With the Los Angeles Lakers set to miss the playoffs for a second straight season, the 2015 NBA Draft might be crucial in the team’s effort to become a winner, once again. While L.A. has a chance to select a future All-Star, they could also leave the draft empty handed.

Los Angeles isn’t guaranteed to keep their draft pick. They sent the Phoenix Suns future first-round draft picks in the 2012 trade that netted them Steve Nash. If the Lakers’ pick falls outside of the top-five pick this year, it will go to Phoenix.

The way the Lakers are playing, they are headed for one of the best picks in the draft. Through 51 games, only three teams have a worse record than L.A.’s 13-38 mark. They are 1.5 games behind the Orlando Magic, but they are unlikely to move up further than No.5 in the draft lottery, considering they are five game back of the Utah Jazz, who occupy the sixth lottery spot.

There’s little reason to believe the Lakers will have much success for the rest of the year. Not only is Kobe Bryant done for the rest of the season with an injury, but it would behoove them to lose the rest of their games. There will be a lot of young, talented players taken at the top of the first round, which is something Los Angeles’ roster currently lacks.

It’s been a decade since the Lakers drafted a player that had a significant impact on the team, when they selected Andrew Bynum at No.10 overall. The organization took Julius Randle at No.7 overall in 2014, but a broken leg in the season opener has kept him sidelined for the season. The Lakers drafted Marc Gasol in 2007, but he was traded for his brother Pau Gasol, and never played a minute for L.A. Los Angeles never drafted higher than No.41 from 2010-2013.

If the Lakers wind up with the No.1 pick, general manager Mitch Kupchak is likely to leave the draft with an impact player. Jahlil Okafor is the top prize in the 2015 draft for every team, and he’s become the consensus No.1 pick. The big man from Duke is just a freshman, but he would quickly become one of the Lakers’ top scoring threats. In three months of college basketball, the 19-year-old is averaging 18.2 points and 9.3 rebounds per game, shooting 65.9 percent from the field.

Bryant and the Lakers have always thrived with an elite big man. After Shaquille O’Neal’s time with the team ended, Pau Gasol came to L.A. and helped lead the Lakers to three straight NBA Finals appearances. In limited action, Randle, a pure power forward, showed promise to develop into a solid contributor in Los Angeles, but Okafor has a much higher ceiling.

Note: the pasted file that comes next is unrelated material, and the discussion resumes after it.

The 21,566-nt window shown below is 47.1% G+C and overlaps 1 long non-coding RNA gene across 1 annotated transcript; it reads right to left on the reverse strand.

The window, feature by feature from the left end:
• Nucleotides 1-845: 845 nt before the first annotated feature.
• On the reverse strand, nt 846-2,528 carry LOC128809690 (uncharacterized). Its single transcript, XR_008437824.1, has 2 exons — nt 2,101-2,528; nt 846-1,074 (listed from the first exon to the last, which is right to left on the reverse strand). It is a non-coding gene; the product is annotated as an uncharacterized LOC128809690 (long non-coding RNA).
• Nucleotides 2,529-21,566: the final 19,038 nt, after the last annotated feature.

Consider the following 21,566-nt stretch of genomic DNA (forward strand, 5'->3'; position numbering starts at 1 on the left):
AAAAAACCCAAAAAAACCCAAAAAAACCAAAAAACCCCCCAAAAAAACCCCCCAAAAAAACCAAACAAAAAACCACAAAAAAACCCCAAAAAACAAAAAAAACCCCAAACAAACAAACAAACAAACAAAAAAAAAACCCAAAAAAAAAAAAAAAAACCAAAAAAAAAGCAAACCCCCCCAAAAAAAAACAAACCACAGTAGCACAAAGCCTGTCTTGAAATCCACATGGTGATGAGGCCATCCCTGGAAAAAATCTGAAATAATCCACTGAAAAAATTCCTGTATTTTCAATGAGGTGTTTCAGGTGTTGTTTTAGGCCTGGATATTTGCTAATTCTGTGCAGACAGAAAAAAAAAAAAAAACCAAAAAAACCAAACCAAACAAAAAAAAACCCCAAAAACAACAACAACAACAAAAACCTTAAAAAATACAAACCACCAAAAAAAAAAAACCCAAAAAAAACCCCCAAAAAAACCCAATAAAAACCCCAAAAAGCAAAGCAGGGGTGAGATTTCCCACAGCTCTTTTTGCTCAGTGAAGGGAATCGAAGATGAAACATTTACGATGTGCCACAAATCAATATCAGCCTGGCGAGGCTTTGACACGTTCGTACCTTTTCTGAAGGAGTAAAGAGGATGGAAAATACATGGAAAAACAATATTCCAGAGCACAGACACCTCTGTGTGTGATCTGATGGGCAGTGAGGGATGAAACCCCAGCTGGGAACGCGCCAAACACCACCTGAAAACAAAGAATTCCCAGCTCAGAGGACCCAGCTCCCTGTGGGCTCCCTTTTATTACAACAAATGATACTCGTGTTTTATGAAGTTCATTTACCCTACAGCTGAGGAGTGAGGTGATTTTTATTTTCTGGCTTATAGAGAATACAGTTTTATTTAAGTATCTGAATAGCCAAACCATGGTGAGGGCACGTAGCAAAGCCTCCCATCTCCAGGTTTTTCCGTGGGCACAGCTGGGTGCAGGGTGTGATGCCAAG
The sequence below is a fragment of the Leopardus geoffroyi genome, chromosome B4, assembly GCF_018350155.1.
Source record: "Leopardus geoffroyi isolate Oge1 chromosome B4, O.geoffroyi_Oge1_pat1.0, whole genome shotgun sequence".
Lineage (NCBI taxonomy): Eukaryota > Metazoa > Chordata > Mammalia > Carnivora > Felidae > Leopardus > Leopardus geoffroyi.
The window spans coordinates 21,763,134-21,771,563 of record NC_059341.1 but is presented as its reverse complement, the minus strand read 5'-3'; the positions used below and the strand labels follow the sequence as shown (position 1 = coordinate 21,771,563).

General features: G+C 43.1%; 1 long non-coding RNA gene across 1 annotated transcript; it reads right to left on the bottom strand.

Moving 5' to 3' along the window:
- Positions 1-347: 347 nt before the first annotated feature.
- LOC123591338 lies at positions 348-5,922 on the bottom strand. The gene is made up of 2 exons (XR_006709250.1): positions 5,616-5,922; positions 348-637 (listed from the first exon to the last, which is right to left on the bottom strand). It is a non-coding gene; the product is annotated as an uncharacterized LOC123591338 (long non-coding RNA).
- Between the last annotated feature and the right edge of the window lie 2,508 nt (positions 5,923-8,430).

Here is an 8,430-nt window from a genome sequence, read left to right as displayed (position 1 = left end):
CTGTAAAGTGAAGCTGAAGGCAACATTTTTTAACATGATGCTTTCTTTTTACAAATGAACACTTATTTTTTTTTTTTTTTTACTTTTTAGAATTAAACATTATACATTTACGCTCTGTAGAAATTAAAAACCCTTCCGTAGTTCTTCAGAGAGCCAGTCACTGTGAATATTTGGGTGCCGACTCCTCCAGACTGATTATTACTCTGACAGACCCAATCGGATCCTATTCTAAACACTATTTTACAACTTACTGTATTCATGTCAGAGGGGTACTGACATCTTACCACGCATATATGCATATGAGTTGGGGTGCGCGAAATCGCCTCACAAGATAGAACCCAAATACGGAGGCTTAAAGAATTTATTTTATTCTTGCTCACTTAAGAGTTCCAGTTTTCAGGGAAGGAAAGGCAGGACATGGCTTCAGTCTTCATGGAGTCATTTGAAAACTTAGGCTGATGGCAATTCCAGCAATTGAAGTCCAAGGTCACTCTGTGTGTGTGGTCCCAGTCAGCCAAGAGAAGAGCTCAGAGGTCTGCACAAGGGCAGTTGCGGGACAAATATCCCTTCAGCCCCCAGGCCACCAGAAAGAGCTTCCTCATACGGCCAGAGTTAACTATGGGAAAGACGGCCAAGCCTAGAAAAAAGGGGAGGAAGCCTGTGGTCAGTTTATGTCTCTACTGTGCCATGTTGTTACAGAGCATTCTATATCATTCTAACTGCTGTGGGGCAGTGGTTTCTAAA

Landing Okafor, though, could prove difficult, since teams like the New York Knicks, Minnesota Timberwolves and Philadelphia 76ers currently would end the year with a worse record. Still, the Lakers can get a quality player at No.4 or No.5.

Stanley Johnson from Arizona may also be on the Lakers’ radar if he declares for the draft. In 23 games for the Wildcats, the freshman is averaging 14.6 points and 6.8 rebounds per game. The Lakers have lacked a good swingman in recent years, relying on players like Wes Johnson and Nick Young. Johnson could be a great fit as the team rebuilds.

Los Angeles might also target D'Angelo Russell. The freshman has emerged as the best point guard in the college basketball, averaging 19.5 points, 5.9 rebounds and 5.4 assists per game for Ohio State. Jeremy Lin isn’t likely to return next season, having struggled to fit in with the Lakers, and Ronnie Price is not expected to be a part of the team’s long-term plans.

Should the Lakers somehow miss out on Okafor, Johnson and Russell, Kupchak would likely target Karl-Anthony Towns, a 6'11 forward with the Kentucky Wildcats. Scouts have been impressed by his upside, but Towns remains rather raw despite a surge in production in recent games.

If the Lakers ended the season with the fourth-worst record, there’s an 82.8 percent chance that they’ll get a top-five selection.